Disgusting, nauseating, horrendous, and criminal—these are just a few words to describe what has happened at Penn State; but there aren’t enough words in the English language to adequately describe the horrible events and sexual abuse cover-up that have occurred over the last 15 or so years.

Jerry Sandusky, former Penn State defensive coordinator, has been arrested and charged with 40 counts of sexual abuse of young boys over a 15 year period. Those are the “known” facts but there is speculation that the abuses may go as far back as the 1970’s. There are eight identified victims but there may be many more discovered as the case continues. Fallout from the case so far has cost the school president, Graham Spanier, and the legendary football coach, Joe Paterno, their jobs. Athletic Director Tim Curley is on administrative leave and Vice President Gary Schultz, who was in charge of the university’s police department, has stepped down. Schultz and Curley are also charged with lying to the grand jury and failure to report to the police.

Penn State Football

The lives of the eight young boys have been forever changed, their youth robbed of its innocence, and self-esteem and trust forever damaged. All of this happened at the sports altar in the temple of football. They were used as sacrificial offerings to appease the gods of greed and excess in the name of football. A large and prestigious university may come tumbling down because no one wanted to stand up to the great god of sports and his high priest, Joe Paterno. No one wanted to risk the wrath of the gods and alumni by going to authorities with the ugly truth. Those in charge of the temple—the administrators, coaches, police—all kept their silence.

Exposing the truth would have meant a possible loss of revenue and a black eye for the athletic department. By allowing the cover-up to continue for so long the black eye appears minor compared to the festering ugly wound eating away at the face of the university. And make no mistake, it was a cover-up. One quick read of the official grand jury indictment shows that so many odd things had been happening over the years that everyone had to know what was occurring. Sandusky openly traveled with the young boys to team and other events, the boys stayed with him and attended team breakfasts and meetings, and he was seen late at night with the young boys in the locker rooms and showers.

There were whispers and rumors about the football program for years among the sports circles. Sandusky, who was JoePa’s heir apparent, suddenly retired, at the young age of 55 in 1999, even though he had just won the assistant coach of the year award. At his retirement party Paterno made a quick appearance, said a few words and quickly left. All of this for someone who had reportedly been his good friend and many considered would someday follow in Paterno’s footsteps. The first abuses that we know of occurred five years earlier. Could there be a connection here?

Other rumors say that the abuses began as early as the 1970’s. Coincidentally, Sandusky’s charity, The Second Mile, was founded in 1977. Is there another connection here? Sandusky chose his victims from this non-profit organization that was designed to provide guidance and develop self-confidence for troubled young people. It appears some of these young people emerged from the program even more troubled than when they entered. It took the courage of one heroic mother to finally stand up to all the followers of the almighty sports gods and say nothing was as important as her son.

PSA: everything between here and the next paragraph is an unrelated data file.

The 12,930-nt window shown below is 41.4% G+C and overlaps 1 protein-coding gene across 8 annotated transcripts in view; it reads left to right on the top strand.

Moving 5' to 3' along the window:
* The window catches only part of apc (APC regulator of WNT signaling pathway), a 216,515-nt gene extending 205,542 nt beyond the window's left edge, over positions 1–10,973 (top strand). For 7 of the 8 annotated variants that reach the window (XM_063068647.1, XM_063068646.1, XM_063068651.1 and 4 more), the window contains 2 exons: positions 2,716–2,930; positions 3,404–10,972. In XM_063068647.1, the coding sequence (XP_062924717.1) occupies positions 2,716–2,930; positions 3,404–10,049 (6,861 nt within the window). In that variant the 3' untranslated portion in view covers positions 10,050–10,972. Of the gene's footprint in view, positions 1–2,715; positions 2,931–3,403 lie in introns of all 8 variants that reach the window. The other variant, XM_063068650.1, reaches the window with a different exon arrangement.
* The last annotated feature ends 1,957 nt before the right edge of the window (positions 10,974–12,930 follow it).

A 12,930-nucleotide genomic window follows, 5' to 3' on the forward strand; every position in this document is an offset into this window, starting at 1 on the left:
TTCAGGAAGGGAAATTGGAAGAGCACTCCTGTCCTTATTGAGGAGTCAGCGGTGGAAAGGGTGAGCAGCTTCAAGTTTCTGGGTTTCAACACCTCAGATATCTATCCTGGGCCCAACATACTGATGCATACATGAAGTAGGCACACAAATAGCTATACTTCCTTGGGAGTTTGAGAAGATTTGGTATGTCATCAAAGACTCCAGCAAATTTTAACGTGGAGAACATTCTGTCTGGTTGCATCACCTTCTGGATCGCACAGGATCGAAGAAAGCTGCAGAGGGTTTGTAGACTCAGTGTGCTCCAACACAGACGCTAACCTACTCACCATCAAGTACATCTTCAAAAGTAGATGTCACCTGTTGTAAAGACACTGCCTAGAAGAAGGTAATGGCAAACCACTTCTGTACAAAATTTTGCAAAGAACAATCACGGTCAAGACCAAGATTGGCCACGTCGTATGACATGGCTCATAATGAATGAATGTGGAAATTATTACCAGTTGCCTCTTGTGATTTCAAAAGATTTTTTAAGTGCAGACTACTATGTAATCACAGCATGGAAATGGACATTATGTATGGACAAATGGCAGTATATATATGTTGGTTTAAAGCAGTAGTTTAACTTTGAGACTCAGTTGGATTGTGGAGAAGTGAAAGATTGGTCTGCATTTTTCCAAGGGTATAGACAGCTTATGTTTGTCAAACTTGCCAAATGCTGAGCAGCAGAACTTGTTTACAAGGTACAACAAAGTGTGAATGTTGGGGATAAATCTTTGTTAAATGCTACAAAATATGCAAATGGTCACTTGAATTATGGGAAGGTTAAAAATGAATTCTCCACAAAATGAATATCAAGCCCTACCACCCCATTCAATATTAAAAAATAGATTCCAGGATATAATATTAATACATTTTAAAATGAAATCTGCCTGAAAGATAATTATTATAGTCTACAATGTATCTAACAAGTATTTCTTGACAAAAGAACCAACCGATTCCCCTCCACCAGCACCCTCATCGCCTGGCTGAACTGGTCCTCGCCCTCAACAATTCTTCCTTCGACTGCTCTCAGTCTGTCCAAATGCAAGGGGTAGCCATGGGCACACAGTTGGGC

The Greeks and their athletic gods

The worship of sports goes all the way back to the ancient Greeks. They believed that their gods loved to see strong, fit and graceful young male bodies. Therefore, one way to gain favor from the gods was to exercise, eat right, and excel in athletic games. They even felt that a loss meant that the gods didn’t like you.  Athletic competition was tied to worship of the gods.

Even the word “stadium” has religious significance. It comes from the Greek word “stadion” which was the name of the place built to honor Zeus and was where athletic competitions were held. The legend says that when Heracles completed his twelve labors he built the Olympic stadium as an honor to Zeus. Following its completion, he walked in a straight line for 200 steps and called this distance a “stadion” which was later used as a unit of distance. The term “stadion” or “stade” was later applied to mean a short race or sprint measuring between 180 and 240 meters, or the length of the stadium.

Today’s gods

Things haven’t changed much in today’s world. One of the most notable and profitable athletic companies is named after the goddess of strength, speed, and victory—Nike. Not to be outdone, Adidas is marketing an athletic shoe that sweeps into wings at the ankle channeling the mythology of the ancient Greeks and Romans in which Hermes and Mercury were said to have wings on their feet.

Outstanding athletes are still viewed as gods in a sort of hero-worship. Ohio State will never forget but long suffer the name of Terrell Pryor. He was the beautiful muscular specimen of a quarterback god who was supposed to bring glory to the Temple Shoe. What he brought was greed and shame to the Shoe and its followers. He had risen so high on his pedestal that worshipers paid mucho money for the privilege of his autograph on temple equipment such as shoes, shoulder pads, etc.